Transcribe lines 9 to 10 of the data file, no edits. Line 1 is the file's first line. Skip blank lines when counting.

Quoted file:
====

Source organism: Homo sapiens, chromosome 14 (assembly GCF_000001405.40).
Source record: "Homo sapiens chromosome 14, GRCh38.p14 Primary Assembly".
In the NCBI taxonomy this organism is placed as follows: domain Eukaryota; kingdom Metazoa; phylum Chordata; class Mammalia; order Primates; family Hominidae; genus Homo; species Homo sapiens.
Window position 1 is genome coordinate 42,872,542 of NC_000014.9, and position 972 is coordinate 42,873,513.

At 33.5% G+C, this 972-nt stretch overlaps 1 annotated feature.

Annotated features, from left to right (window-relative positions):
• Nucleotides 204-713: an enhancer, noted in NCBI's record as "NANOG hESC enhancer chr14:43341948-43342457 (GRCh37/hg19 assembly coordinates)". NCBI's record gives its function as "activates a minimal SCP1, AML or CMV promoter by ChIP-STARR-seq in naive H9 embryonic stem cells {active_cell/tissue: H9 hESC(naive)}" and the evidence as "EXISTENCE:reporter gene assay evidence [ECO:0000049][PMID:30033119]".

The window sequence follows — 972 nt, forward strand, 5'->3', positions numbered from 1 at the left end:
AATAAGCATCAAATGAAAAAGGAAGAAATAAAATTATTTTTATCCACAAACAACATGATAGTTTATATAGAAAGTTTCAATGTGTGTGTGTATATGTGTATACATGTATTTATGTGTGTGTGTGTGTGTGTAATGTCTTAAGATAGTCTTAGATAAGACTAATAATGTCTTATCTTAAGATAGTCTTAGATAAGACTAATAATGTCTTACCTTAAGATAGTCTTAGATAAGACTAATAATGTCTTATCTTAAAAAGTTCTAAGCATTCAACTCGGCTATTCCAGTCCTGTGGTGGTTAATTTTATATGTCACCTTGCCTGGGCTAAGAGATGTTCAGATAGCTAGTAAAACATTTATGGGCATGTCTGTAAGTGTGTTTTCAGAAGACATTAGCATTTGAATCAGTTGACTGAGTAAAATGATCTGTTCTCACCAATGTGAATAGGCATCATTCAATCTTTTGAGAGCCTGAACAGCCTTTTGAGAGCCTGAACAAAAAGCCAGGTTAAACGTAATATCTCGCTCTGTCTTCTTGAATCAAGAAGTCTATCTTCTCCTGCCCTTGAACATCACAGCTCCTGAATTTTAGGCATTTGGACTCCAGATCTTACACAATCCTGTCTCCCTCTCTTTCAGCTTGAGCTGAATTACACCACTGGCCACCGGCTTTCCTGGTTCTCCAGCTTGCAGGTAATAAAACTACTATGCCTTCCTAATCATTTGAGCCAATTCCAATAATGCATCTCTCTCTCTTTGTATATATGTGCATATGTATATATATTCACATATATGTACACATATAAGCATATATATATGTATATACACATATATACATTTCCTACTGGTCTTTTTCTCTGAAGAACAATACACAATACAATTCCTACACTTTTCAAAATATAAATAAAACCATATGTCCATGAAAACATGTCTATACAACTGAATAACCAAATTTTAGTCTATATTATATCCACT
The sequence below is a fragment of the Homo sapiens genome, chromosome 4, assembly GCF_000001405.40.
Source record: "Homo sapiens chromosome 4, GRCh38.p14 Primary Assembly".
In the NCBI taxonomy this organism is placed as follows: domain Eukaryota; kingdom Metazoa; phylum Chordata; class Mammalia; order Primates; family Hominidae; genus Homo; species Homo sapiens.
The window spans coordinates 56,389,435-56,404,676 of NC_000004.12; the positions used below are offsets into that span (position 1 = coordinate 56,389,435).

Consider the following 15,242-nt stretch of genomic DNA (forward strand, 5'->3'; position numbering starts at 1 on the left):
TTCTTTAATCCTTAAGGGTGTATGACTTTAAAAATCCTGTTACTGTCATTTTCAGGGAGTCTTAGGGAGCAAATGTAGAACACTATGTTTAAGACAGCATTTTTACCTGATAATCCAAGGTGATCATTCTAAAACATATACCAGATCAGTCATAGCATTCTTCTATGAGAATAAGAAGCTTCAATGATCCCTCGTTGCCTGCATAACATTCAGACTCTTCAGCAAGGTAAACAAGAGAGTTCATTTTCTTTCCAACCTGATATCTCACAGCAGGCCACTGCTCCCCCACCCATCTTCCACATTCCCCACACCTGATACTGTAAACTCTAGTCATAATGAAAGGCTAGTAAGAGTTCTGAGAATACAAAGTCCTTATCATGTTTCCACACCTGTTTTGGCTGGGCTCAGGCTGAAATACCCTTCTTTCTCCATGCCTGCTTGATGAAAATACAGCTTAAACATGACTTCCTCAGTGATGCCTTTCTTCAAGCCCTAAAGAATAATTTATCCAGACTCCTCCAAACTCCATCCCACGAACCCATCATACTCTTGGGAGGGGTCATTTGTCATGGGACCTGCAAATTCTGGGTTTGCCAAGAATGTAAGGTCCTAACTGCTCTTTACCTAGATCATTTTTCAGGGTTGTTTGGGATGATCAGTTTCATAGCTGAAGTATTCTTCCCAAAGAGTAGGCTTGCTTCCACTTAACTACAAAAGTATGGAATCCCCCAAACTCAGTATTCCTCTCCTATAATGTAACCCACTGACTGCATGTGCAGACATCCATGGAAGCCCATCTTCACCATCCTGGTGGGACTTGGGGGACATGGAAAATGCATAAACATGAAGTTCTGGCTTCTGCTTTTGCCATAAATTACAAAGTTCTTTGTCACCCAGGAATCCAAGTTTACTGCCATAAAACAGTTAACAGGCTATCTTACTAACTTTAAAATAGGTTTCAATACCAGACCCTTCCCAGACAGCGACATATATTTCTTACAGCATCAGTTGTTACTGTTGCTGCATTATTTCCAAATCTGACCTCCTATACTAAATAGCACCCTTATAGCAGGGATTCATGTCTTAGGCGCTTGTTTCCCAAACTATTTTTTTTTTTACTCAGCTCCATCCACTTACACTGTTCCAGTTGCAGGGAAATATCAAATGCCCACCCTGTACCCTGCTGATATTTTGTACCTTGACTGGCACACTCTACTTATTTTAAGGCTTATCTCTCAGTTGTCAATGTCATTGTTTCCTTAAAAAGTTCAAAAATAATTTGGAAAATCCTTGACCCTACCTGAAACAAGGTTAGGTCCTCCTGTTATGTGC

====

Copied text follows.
AATAAGCATCAAATGAAAAAGGAAGAAATAAAATTATTTTTATCCACAAACAACATGATAGTTTATATAGAAAGTTTCAATGTGTGTGTGTATATGTGTATACATGTATTTATGTGTGTGTGTGTGTGTGTAATGTCTTAAGATAGTCTTAGATAAGACTAATAATGTCTTATCTTAAGATAGTCTTAGATAAGACTAATAATGTCTTACCTTAAGATAGTCTTAGATAAGACTAATAATGTCTTATCTTAAAAAGTTCTAAGCATTCAACTCGGCTATTCCAGTCCTGTGGTGGTTAATTTTATATGTCACCTTGCCTGGGCTAAGAGATGTTCAGATAGCTAGTAAAACATTTATGGGCATGTCTGTAAGTGTGTTTTCAGAAGACATTAGCATTTGAATCAGTTGACTGAGTAAAATGATCTGTTCTCACCAATGTGAATAGGCATCATTCAATCTTTTGAGAGCCTGAACAGCCTTTTGAGAGCCTGAACAAAAAGCCAGGTTAAACGTAATATCTCGCTCTGTCTTCTTGAATCAAGAAGTCTATCTTCTCCTGCCCTTGAACATCACAGCTCCTGAATTTTAGGCATTTGGACTCCAGATCTTACACAATCCTGTCTCCCTCTCTTTCAGCTTGAGCTGAATTACACCACTGGCCACCGGCTTTCCTGGTTCTCCAGCTTGCAGGTAATAAAACTACTATGCCTTCCTAATCATTTGAGCCAATTCCAATAATGCATCTCTCTCTCTTTGTATATATGTGCATATGTATATATATTCACATATATGTACACATATAAGCATATATATATGTATATACACATATATACATTTCCTACTGGTCTTTTTCTCTGAAGAACAATACACAATACAATTCCTACACTTTTCAAAATATAAATAAAACCATATGTCCATGAAAACATGTCTATACAACTGAATAACCAAATTTTAGTCTATATTATATCCACT
The sequence below is a fragment of the Homo sapiens genome, chromosome 4, assembly GCF_000001405.40.